What is dementia? Instead of a specific disease, dementia is an umbrella term for symptoms caused by disorders affecting the brain. According to the World Health Organization, dementia is associated with a decline in function—from memory loss to difficulty thinking, problem-solving or communicating—that’s severe enough to impair a person’s ability to perform everyday activities. Although most people who live with dementia are older adults, it is not a normal part of healthy aging. There’s no cure for dementia: a person’s symptoms will get worse as more brain cells are damaged. And while there is no cure for the disease process itself, at Amica we believe that through cognitive rehabilitation, theories of neuroplasticity and strategies and support from trained and compassionate staff, we help manage the symptoms to delay the functional decline. Most of us probably know someone affected: currently, an estimated 564,000 Canadians live with dementia; in 15 years, that number is expected to reach 937,000.
Many diseases can cause dementia. Some treatable conditions (vitamin deficiencies, sleep disorders, mental illness, etc.) may produce symptoms that mimic dementia, so it’s important to get a full medical assessment and diagnosis for yourself or your loved one. It’s also important to note that symptoms may vary from person to person, even if two people have the same diagnosis. Read on to get a general overview of four of the most common forms of dementia, including Alzheimer’s disease, vascular dementia, Lewy body dementia and frontotemporal dementia.
Alzheimer’s DiseaseAlzheimer’s is the most common form of dementia. Over time, deposits of protein can clump or become tangled, interfering with healthy brain processes and ultimately causing brain cells to die. People with Alzheimer’s may experience symptoms including memory loss and changes in their physical abilities (coordination, mobility), cognitive abilities (memory, judgment, reasoning), behaviour and emotions. Once a person with Alzheimer’s experiences a decline in their abilities, we provide support to help residents manage their symptoms. Let’s say, for example, that a resident has trouble remembering to take their medicine. We can set timers, use calendars and teach them to respond to the timer by reading their calendar, which tells them what to do— suddenly meds are not forgotten. “So while we may not have changed the disease process, from a ‘functional’ perspective we have managed or improved the symptom,” says Dr. Heather Palmer, Amica’s National Director, Cognitive Well-Being.
Conditions that create inadequate blood flow to the brain can cause vascular dementia (VaD). This is because brain cells are prevented from getting essential oxygen and nutrients, causing them to subsequently die. VaD may occur suddenly following a stroke that blocked major brain blood vessels and can lead to a decline in cognitive abilities (such as confusion, speech/comprehension problems, vision loss, impaired planning/judgment, etc.). TIAs (transient ischemic attacks, which are like mini strokes that cause a temporary blockage), can have a similar effect. Symptoms may begin mildly and worsen over time due to the damage caused by multiple minor strokes or other conditions that affect smaller blood vessels. Some experts prefer the term vascular cognitive impairment (VCI) to emphasize the impact this type of dementia has on multiple areas of cognitive function (depending on where the stroke or TIAs are occurring).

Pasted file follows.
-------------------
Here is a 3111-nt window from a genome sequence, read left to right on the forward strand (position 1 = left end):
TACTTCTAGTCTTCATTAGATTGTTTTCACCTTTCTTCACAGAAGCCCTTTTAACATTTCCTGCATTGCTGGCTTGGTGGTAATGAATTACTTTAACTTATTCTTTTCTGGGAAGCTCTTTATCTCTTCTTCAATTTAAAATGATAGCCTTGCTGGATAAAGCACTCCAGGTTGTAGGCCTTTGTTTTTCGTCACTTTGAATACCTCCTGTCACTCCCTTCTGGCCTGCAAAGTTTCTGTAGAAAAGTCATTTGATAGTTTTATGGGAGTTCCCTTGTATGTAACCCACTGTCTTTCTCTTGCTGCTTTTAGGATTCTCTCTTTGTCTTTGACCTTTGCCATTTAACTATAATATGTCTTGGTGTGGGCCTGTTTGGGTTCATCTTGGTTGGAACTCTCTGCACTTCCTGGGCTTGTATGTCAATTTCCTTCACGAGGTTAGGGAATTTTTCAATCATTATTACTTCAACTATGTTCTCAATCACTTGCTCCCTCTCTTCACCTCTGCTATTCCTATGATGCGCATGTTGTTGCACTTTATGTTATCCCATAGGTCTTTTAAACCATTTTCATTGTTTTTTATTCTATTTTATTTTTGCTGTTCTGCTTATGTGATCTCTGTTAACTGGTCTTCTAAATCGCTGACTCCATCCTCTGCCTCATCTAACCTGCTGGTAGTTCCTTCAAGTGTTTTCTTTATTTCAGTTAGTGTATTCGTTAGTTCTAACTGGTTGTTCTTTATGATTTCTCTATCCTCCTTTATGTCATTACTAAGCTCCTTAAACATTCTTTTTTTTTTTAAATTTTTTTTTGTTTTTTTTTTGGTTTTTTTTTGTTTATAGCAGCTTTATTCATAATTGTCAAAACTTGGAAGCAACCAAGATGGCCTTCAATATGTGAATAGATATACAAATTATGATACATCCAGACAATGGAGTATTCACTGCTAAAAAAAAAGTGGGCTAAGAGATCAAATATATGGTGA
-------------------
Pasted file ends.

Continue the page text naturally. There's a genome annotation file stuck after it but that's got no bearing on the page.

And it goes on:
Dementia with Lewy Bodies
In people with Lewy body dementia, the brain’s nerve cells have abnormal deposits of a protein that interrupts the brain’s messages. Named Lewy bodies, after the scientist who discovered them, these deposits damage brain cells over time, leading to a decline in a person’s thinking, reasoning and independent function. We don’t yet know why Lewy bodies form. Dementia with Lewy bodies can occur alone or in combination with Alzheimer’s or Parkinson’s disease. People with the disease may experience symptoms including varying degrees of confusion and alertness, a progressive loss of memory, language, difficulty interpreting visual information, visual hallucinations or delusions as well as sleep disturbances. Symptoms might also affect a person’s mobility: hunched posture, rigid muscles, tremors and shuffling movements. (Parkinson’s disease dementia is another type of dementia that can affect the cognitive function of people diagnosed with Parkinson’s disease.)
Frontotemporal may appear in younger people than those typically affected by Alzheimer’s disease. Unlike Alzheimer’s, which can affect most areas of the brain, frontotemporal dementia primarily impacts the frontal and temporal lobes of the brain—areas generally associated with a person’s personality and behaviour. Brain changes vary: sometimes, brain cells in affected areas shrink and die; in other cases, they enlarge. Symptoms may include changes in personality or behaviour (such as losing the ability to restrain one’s actions, changes in food preferences, changes in energy/motivation), problems with speech/language, confusion, forgetfulness, and challenges with motor skills or swallowing, etc.
No matter what concerns you may have about changes in yourself or your loved one, don’t give up hope. While there is a lot of overlap in symptoms, the causes of each type of dementia are quite different which is why it is so important to reach out to a healthcare professional if or when you see any of these symptoms. Says Palmer, “Their ability to diagnose will impact the course of treatment and help put rehabilitative mechanisms in place faster to support and manage the decline so that you or your loved one can continue to live quite well, independently, with dementia.”
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